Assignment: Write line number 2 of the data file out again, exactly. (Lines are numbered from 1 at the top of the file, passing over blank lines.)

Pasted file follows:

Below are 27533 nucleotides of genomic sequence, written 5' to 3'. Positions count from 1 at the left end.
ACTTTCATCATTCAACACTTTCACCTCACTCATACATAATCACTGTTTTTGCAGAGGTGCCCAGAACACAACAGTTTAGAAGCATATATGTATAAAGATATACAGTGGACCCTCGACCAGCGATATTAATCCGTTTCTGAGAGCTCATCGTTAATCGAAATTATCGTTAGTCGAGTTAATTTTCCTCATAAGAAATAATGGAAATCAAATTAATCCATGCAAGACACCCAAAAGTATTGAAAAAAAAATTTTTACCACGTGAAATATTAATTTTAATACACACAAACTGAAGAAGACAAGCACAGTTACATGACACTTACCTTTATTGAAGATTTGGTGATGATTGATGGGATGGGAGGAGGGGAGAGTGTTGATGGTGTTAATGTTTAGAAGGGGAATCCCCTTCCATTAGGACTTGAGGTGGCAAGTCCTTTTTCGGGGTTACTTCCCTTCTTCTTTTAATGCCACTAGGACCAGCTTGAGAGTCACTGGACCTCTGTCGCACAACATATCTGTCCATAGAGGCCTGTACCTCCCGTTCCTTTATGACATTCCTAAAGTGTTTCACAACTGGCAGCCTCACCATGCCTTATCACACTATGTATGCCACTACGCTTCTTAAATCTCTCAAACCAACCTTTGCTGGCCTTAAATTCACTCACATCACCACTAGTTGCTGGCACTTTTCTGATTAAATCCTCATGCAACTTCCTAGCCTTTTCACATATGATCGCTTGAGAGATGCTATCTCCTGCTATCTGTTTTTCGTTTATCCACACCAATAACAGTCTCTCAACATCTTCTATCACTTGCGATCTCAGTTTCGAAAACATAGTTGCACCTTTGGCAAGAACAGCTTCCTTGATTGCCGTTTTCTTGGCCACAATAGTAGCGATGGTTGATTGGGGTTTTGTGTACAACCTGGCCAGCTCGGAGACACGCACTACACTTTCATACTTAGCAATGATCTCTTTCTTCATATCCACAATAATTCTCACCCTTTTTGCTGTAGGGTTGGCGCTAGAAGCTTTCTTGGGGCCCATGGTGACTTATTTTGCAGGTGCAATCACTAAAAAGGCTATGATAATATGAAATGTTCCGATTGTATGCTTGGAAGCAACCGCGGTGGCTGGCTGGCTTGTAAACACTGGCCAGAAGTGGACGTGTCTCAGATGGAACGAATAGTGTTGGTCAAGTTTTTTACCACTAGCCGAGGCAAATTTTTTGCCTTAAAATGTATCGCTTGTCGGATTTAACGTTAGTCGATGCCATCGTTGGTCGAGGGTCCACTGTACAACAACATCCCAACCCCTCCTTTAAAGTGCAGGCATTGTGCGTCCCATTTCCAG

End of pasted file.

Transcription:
ACTTTCATCATTCAACACTTTCACCTCACTCATACATAATCACTGTTTTTGCAGAGGTGCCCAGAACACAACAGTTTAGAAGCATATATGTATAAAGATATACAGTGGACCCTCGACCAGCGATATTAATCCGTTTCTGAGAGCTCATCGTTAATCGAAATTATCGTTAGTCGAGTTAATTTTCCTCATAAGAAATAATGGAAATCAAATTAATCCATGCAAGACACCCAAAAGTATTGAAAAAAAAATTTTTACCACGTGAAATATTAATTTTAATACACACAAACTGAAGAAGACAAGCACAGTTACATGACACTTACCTTTATTGAAGATTTGGTGATGATTGATGGGATGGGAGGAGGGGAGAGTGTTGATGGTGTTAATGTTTAGAAGGGGAATCCCCTTCCATTAGGACTTGAGGTGGCAAGTCCTTTTTCGGGGTTACTTCCCTTCTTCTTTTAATGCCACTAGGACCAGCTTGAGAGTCACTGGACCTCTGTCGCACAACATATCTGTCCATAGAGGCCTGTACCTCCCGTTCCTTTATGACATTCCTAAAGTGTTTCACAACTGGCAGCCTCACCATGCCTTATCACACTATGTATGCCACTACGCTTCTTAAATCTCTCAAACCAACCTTTGCTGGCCTTAAATTCACTCACATCACCACTAGTTGCTGGCACTTTTCTGATTAAATCCTCATGCAACTTCCTAGCCTTTTCACATATGATCGCTTGAGAGATGCTATCTCCTGCTATCTGTTTTTCGTTTATCCACACCAATAACAGTCTCTCAACATCTTCTATCACTTGCGATCTCAGTTTCGAAAACATAGTTGCACCTTTGGCAAGAACAGCTTCCTTGATTGCCGTTTTCTTGGCCACAATAGTAGCGATGGTTGATTGGGGTTTTGTGTACAACCTGGCCAGCTCGGAGACACGCACTACACTTTCATACTTAGCAATGATCTCTTTCTTCATATCCACAATAATTCTCACCCTTTTTGCTGTAGGGTTGGCGCTAGAAGCTTTCTTGGGGCCCATGGTGACTTATTTTGCAGGTGCAATCACTAAAAAGGCTATGATAATATGAAATGTTCCGATTGTATGCTTGGAAGCAACCGCGGTGGCTGGCTGGCTTGTAAACACTGGCCAGAAGTGGACGTGTCTCAGATGGAACGAATAGTGTTGGTCAAGTTTTTTACCACTAGCCGAGGCAAATTTTTTGCCTTAAAATGTATCGCTTGTCGGATTTAACGTTAGTCGATGCCATCGTTGGTCGAGGGTCCACTGTACAACAACATCCCAACCCCTCCTTTAAAGTGCAGGCATTGTGCGTCCCATTTCCAG